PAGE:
My favorite podcast!

My favorite podcast.

I’m a huge fan of podcasts. I have very particular taste in music, don’t like much of it and get bored with the songs I like. But podcasts…they generate anew every week, sometimes twice a week! I download them on the very day they come out, and I seriously get impatient while I watch the progress bar creeping toward complete. Here is my weekly podcast calendar, just in case you’re curious or looking to add to your Itunes queue. It looks like a lot, but I don’t have television and unlike television, surfing the internet or even reading a book (although I certainly don’t discourage that!) you can very easily do other things while listening to a podcast. I do the dishes, clean, and sometimes do data entry for work while listening to these.
It’s important to note that not all of these are kid friendly— some would be actively hostile to children’s ears and some would just bore them, however, the Stuff You Missed in History Class or the Stuff You Should Know Podcast, might interest some younger kids. HOWEVER, in small doses the two podcasts I am writing about today I think could be GREAT for kids who have shown an interest in science or history. They’re my two favorites. WNYC’s produces a monthly podcast called Radiolab with fresh insights on scientific concepts. They often reveal the mundane to be wonderous, by finding an outlier or oddity that exposes how miraculous the normal functions of our brains or ecosystems actually are. Radiolab finds the exceptions that prove the rule.
In recent episodes, they describe one of the best ultra-runners in the world, who only ascends to the top after a seizure-prevention operation impairs her short term memory. She concludes that she owes her success in these grueling, long distance runs through extreme tempertures and terrains precisely to her inability to mark time as we do. It suggests that human limits, even under extreme conditions, may be tethered to boredom. Another powerful episodes include the sad story of Lucy, a chimpanzee who was raised by humans and later abandoned by them, to her psychological detriment. The story of Lucy shed light on how fine the line between human and animal can be, how much ‘nurture’ can and cannot conquer nature and finally, what a scientist’s responsibility to its own subject of study is, when that subject is capable of thought and emotion.
In a head-to-head between the two, I have to choose Backstory. Unlike my favorite History-centric television show, History Detectives on PBS (new season starts June 22, and yes, I’ve marked my calendar), Backstory doesn’t really focus on forgotten or marginal bits of history, they tend to focus on more well-known and well-trodden subjects. I am a history buff, so I don’t consider the Panic of 1873 such a very exotic subject. Their gimmick is a brilliant one (and quite post-modern) they assemble a specialist on 18th century, 19th century and 20th century America, focus a show on a broad subject area that still has relevance in the 21st century and debate it from the perspectives of three centuries. This is a brilliant setup; it gives them license to cover American History from inception to present day and they can cherry pick incidents or events that highlight the larger point they’re trying to make. In terms of incidents, they don’t veer too far off the menu of traditional American fare. The Fox sisters (the sisters from Upstate New York who claimed to communicate with the dead and touched off the spiritualism craze) are a well-known footnote; the assertion that Pilgrims might have been averse to the Native Americans because they farmed differently is not so controversial. It’s the insights and the connections they make between America’s “B-material” that elevates this podcast to a real work of art.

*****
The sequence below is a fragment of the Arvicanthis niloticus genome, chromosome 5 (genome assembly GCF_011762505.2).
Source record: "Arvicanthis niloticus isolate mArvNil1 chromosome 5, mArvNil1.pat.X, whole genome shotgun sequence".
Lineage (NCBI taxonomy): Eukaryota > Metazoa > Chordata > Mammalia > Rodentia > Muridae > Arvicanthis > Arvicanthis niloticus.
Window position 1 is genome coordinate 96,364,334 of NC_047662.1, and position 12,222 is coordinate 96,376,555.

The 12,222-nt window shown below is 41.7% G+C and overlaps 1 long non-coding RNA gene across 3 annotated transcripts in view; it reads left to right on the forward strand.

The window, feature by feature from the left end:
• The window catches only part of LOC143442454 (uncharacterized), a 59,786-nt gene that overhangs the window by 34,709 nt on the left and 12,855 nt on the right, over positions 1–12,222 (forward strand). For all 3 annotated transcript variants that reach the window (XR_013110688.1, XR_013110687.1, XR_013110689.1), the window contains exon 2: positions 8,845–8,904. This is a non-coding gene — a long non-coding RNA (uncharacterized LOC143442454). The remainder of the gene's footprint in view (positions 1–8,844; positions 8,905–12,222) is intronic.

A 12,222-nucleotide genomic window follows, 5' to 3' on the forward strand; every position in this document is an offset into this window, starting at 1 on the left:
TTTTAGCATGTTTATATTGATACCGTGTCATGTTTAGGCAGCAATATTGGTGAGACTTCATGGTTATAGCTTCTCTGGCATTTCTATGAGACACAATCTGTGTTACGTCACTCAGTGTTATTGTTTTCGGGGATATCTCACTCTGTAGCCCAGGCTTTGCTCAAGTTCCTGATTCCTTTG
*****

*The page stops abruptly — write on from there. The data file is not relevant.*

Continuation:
They manage to connect the rise of Spiritualism with the devastation of the Civil War, (makes sense, ok, I’m still on board), the nascent women’s suffrage movement (wait…huh?) and then invention of the telegraph (ummm…check your Morse code there buddy, I think the wires are crossed). Almost always, mediums were women, and they were often celebrities. They could be permitted, as attractions, to speak before live audiences (often the first time men had ever seen women speak publicly) and since they were possessed by the spirits of the dead, they could speak freely and even say scandalous things. I’ll let the historians describe the podcasts best insight in his own words, “the telegraph was not unlike that. There was a sense [with the telegraph] that there was a new medium, so to speak, to connect the “departed” with the living, which is not so crazy when you think about it…ok, we can now send messages instantaneously, anywhere, and not be there with our bodies. Is that really so different from imagining that people who used to be here can now communicate with us? Almost instantly, as soon as the telegraph was invented, it became the embodiment of what we’d longed to do throughout human kind, which is: talk to those we’ve lost. What it really did, in essence, it eliminated distance that stood between two people being intimate. You couldn’t have that kind of intimacy when you had geographically, physical distance but the telegraph really kind of allowed that, in an instantaneous fashion.”

“…The people who really brought spiritualism to the American population, the Fox Sisters, ironically communicated with the ‘spiritual world’ through something that was a lot like Morse code. It was knocking… it requires an interpreter. It requires somebody whose the equivalent of a wire, who’s more sensitive than normal people…I think that one reason why the word was called ‘medium’ early on.”

It doesn’t get any better for a podcast buff and history buff!